Thanks to Gerry for suggesting this show for an Archival production. If you remember others you’d like to hear, please let me know. Although I have a lot of tapes and computer recordings of Hillbilly shows from the mid-1980s on (and some from the ’70s possibly), many did not get recorded. But I’ll be happy to look for one if you think of it. /CL

Some Photos from Blistered Fingers in June

We drove up with our little Casita travel trailer into pungent Litchfield, Maine (yes, it seemed to be manure-spreading season) and found the Blistered Fingers Bluegrass Festival, the 54th, they advertise. They have two every summer (in June and August), so if that’s been the plan since the start, it’s still 27 years, which is mighty impressive. It’s all the work of Greg and Sandy Cormier.

I’ve picked out a few of the better photos, all taken Friday, Saturday, and Sunday, June 18, 19, 20, using my Canon Rebel SL3 DSLR and Canon 18-135mm lens. For larger images, click on any photo. For high-resolution versions, go to Flickr, HERE.

Here’s Redwood Hill, from Connecticut:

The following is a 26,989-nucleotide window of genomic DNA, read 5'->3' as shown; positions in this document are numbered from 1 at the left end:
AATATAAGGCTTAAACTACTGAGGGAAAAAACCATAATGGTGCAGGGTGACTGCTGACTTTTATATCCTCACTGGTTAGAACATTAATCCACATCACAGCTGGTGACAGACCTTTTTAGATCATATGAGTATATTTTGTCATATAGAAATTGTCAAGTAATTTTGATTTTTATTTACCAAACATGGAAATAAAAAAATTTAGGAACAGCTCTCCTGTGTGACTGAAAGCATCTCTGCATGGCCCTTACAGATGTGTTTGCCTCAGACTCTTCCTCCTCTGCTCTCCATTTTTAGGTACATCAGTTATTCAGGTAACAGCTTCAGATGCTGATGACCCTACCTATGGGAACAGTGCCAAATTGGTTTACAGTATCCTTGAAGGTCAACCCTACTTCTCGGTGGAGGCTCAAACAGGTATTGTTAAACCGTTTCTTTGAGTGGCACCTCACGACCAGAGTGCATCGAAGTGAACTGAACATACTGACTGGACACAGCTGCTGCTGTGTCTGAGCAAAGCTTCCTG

Sandy Cormier, introducing the next act; staff member Carl in his car; a bluegrass picker:

The Katahdin Valley Boys, from Maine:

Rock Hearts, from Rhode Island:

Zink & Company (now from Tennessee):

The Baker Family, from Missouri:

Festival flavor: concert area, best T-shirt, eats, crafts:

The Little Roy & Lizzie Show, from Georgia:

The Gibson Brothers, from New York:

A storm threatened, but delivered only a shower and rainbows. Later, a spectacular sunset (which the audience didn’t notice) and a neat, tunnel-shaped cloud. Finally, a Sunday-morning gospel sing:

Some festival notes:

  • Young lead singer of The Baker Family, Carina Baker, offered a version of ‘Blue’ that recalled Patsy Cline. She’s going places, I reckon.
  • Cory Zink remembered performing on HAH in Studio B with Acoustic Blue, from western Massachusetts.
  • Alex MacLeod, of Rock Hearts, promises to return to HAH once we’re open for guests and their new CD is out.
  • Playing mandolin with The Gibson Brothers was stellar guitarist Cody Kilby, known for his work with Ricky Skaggs’s Kentucky Thunder, and The Traveling McCourys.
  • Little Roy Lewis was his usual manic self, but remains an amazing musician and performer, despite his age and bouts with severe illnesses, according to daughter Lizzie Long, who impressed me with both her singing and fiddling. The audience loves the show.